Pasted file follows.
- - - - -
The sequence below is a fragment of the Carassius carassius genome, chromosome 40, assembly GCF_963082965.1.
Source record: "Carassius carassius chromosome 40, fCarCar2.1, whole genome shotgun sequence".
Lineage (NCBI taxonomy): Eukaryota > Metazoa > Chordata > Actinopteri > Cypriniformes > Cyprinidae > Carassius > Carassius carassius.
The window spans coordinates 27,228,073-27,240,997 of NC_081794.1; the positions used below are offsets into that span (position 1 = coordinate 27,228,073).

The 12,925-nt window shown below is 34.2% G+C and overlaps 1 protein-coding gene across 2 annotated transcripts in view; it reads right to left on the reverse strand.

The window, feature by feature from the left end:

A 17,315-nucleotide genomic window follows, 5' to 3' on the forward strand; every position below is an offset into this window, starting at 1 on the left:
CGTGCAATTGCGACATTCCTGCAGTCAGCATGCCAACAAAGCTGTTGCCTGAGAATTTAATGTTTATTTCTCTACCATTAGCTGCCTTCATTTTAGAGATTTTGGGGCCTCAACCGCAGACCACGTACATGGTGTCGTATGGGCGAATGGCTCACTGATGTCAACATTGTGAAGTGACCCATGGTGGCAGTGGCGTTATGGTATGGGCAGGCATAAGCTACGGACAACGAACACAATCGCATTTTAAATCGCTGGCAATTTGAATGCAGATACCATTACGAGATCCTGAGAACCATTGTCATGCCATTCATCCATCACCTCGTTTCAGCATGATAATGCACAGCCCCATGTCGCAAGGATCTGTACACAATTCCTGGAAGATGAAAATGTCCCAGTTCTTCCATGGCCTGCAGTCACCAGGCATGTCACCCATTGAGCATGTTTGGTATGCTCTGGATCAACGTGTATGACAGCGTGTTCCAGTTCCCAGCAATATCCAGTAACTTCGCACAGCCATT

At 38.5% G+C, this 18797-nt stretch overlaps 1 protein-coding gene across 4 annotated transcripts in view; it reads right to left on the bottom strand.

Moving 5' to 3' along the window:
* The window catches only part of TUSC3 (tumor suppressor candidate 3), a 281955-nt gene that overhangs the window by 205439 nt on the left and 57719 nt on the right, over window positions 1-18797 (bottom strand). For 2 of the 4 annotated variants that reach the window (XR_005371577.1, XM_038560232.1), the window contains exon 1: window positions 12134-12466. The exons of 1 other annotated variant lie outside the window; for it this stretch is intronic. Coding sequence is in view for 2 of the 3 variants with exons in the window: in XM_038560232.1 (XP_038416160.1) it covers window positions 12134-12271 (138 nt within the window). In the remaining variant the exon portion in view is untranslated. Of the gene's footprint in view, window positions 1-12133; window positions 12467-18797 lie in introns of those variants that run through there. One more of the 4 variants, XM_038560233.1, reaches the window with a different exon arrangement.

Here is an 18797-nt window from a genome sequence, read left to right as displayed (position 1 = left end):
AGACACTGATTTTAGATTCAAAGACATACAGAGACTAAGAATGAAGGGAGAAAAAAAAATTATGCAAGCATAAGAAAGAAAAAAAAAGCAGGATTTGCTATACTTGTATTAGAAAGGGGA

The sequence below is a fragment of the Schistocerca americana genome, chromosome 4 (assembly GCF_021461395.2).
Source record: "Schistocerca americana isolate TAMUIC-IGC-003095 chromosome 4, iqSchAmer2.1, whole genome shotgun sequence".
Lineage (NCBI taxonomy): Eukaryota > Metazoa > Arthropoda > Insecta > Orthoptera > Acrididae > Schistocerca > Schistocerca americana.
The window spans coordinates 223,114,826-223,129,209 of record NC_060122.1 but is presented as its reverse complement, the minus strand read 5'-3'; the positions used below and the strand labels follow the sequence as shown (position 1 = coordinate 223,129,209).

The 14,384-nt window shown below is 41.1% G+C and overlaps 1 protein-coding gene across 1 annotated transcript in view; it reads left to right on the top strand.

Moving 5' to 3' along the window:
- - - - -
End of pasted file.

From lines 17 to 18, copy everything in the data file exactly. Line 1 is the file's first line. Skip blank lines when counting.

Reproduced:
The window spans coordinates 223,114,826-223,129,209 of record NC_060122.1 but is presented as its reverse complement, the minus strand read 5'-3'; the positions used below and the strand labels follow the sequence as shown (position 1 = coordinate 223,129,209).

The 14,384-nt window shown below is 41.1% G+C and overlaps 1 protein-coding gene across 1 annotated transcript in view; it reads left to right on the top strand.